Patriots Training Camp Preview: Quarterbacks

The Patriots will need to get a new starting quarterback acclimated with only 14 padded practices before Week 1.

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Patriots head coach Bill Belichick will have 14 padded practices and zero preseason games to get his team ready for the 2020 season. 

Belichick’s presence always gives the Pats an advantage, but the shortened training camp throws an interesting wrinkle in New England’s first quarterback competition in 20 years. 

The quandary for Belichick and offensive coordinator Josh McDaniels is if they have enough time to evolve their offensive scheme to fit the most talented quarterback on their roster, former NFL MVP Cam Newton.

Along with ongoing questions surrounding the coronavirus, New England’s time crunch amidst massive roster turnover remains the biggest question mark surrounding the team this August. 

Newton has all the physical advantages over Jarrett Stidham and Brian Hoyer, but those two have at least one year of experience in New England’s system, five in Hoyer’s case. 

But Newton ran a similar Erhardt-Perkins system under Carolina offensive coordinator Norv Turner, and his mobility opens up a part of the playbook that didn’t exist with Tom Brady or with their other options. 

Given the state of the Patriots’ supporting cast, Newton’s ability to present a legitimate threat with his legs would help the Pats offense get off the ground. 

New England can go away somewhat from the precision passing attack that served them well with Brady under center. Instead, relying more on deception and winning the numbers game in the box, which will hopefully lead to less press-man coverage (N’Keal Harry says thank you, Cam). 

Last season, the Patriots faced eight or more defenders in the box on 37 percent of their running plays (sixth-most), which along with a downtick in blocking effectiveness, stymied their rushing attack (15th in DVOA). Without a mobile QB, limited pass-catching options on the outside, and the usage of heavy personnel, the Patriots were at least one blocker short in the box too often.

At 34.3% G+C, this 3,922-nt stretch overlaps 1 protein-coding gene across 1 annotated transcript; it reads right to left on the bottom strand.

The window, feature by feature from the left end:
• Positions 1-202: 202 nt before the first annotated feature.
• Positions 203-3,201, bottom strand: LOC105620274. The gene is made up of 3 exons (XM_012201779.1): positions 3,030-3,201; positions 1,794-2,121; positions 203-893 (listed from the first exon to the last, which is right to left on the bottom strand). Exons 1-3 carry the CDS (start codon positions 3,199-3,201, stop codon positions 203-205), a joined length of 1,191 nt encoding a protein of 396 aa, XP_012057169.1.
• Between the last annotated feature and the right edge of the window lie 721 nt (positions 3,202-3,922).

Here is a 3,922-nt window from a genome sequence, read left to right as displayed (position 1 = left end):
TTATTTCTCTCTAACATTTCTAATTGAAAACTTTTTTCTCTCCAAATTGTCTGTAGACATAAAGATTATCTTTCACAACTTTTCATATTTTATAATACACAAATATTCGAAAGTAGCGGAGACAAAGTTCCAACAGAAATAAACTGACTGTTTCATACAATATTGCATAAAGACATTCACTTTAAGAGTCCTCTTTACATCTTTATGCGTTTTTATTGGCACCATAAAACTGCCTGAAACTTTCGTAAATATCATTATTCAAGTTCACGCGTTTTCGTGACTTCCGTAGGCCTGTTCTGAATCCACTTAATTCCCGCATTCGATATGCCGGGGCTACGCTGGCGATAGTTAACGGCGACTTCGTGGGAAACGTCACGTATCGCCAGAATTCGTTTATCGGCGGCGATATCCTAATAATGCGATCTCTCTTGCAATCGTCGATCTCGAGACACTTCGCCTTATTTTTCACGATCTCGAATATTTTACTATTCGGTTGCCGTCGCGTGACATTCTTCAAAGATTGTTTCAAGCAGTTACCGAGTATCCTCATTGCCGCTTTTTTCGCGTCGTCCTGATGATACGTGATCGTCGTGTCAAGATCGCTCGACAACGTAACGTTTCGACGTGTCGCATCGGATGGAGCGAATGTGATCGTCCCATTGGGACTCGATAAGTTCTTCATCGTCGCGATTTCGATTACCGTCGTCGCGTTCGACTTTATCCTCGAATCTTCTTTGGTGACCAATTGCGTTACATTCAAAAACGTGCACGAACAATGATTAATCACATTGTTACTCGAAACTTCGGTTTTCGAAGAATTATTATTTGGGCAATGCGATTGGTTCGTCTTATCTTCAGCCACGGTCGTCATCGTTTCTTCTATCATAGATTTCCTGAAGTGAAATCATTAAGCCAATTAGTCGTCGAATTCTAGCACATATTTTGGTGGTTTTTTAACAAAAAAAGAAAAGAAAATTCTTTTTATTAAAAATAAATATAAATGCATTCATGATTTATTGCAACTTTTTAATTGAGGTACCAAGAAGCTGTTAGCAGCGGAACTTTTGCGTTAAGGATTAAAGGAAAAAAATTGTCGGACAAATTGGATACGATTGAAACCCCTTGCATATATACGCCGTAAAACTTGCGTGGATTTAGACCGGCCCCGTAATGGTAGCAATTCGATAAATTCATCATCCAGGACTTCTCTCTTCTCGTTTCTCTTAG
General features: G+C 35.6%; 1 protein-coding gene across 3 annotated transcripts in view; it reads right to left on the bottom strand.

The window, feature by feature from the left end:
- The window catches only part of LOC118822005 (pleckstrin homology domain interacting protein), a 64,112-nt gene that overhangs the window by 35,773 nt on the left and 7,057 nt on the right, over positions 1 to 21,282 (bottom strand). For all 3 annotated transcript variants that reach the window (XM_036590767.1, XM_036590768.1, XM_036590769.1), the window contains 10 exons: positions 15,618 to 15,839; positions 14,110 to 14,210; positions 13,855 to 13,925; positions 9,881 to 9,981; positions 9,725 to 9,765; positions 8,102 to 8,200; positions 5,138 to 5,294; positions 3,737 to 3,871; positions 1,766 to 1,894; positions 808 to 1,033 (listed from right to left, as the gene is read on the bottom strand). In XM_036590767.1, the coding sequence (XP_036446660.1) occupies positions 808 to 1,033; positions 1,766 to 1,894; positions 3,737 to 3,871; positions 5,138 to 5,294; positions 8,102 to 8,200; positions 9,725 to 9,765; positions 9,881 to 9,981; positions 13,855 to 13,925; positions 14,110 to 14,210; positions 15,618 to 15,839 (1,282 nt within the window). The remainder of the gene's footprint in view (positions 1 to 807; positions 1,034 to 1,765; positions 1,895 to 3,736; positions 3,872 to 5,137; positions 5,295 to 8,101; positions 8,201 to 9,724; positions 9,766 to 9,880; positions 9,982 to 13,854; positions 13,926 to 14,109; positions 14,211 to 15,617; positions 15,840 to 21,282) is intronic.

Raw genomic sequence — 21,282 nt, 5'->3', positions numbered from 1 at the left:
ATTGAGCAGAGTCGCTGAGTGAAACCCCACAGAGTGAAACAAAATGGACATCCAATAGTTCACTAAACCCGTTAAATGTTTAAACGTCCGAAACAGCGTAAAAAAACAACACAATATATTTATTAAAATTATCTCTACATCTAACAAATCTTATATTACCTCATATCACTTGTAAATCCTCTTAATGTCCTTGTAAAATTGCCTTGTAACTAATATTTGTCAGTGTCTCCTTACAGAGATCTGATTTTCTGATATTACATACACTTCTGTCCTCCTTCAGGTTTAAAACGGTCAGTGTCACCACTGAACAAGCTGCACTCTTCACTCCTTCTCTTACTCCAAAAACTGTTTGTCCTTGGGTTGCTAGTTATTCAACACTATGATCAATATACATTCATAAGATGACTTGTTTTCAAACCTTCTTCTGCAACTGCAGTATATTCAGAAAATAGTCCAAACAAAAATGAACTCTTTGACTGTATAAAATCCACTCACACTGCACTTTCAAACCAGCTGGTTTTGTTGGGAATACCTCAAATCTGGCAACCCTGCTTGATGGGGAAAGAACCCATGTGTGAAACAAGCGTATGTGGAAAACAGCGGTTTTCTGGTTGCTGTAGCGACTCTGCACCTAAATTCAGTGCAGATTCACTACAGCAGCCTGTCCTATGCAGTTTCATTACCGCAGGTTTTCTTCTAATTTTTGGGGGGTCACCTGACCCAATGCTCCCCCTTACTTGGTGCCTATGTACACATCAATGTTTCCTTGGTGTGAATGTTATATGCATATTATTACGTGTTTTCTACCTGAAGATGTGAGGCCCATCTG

Newton evens the count by occupying the extra defender in read-option and RPO concepts. As he does above, Carolina running back Christian McCaffery gets a massive hole due to a scrape-exchange by the defense, a typical scheme used to slow down option plays. 

But again, we know Cam is the most talented quarterback in New England, but does Josh McDaniels have enough time to expand his playbook and drill it into his offense? 

The best recent test-case for something like this is the Baltimore Ravens and Lamar Jackson, who went from a stationary quarterback in Joe Flacco to Jackson mid-season in 2018. The Ravens dipped their toe in all of the schemes that Jackson unearths with his athleticism, but waited until his first full year as the starter, his MVP campaign in 2019, to rewrite the option football playbook at the pro level. In theory, the Pats could do the same with Newton with a little potentially going a long way. 

New England released undrafted rookies J’Mar Smith and Brian Lewerke to trim their roster down to the required 80 players since there is no time to give either practice reps. 

According to our partners at BetOnline.ag, Newton is the favorite to win the starting job (-400) and Comeback Player of the Year honors in 2020. 

Patriots fans might want to see what McDaniels and Belichick can do with a mobile quarterback, and they’d probably win more games this season with Newton, but time is not on their side. 

PLAYER REPORTS

Cam Newton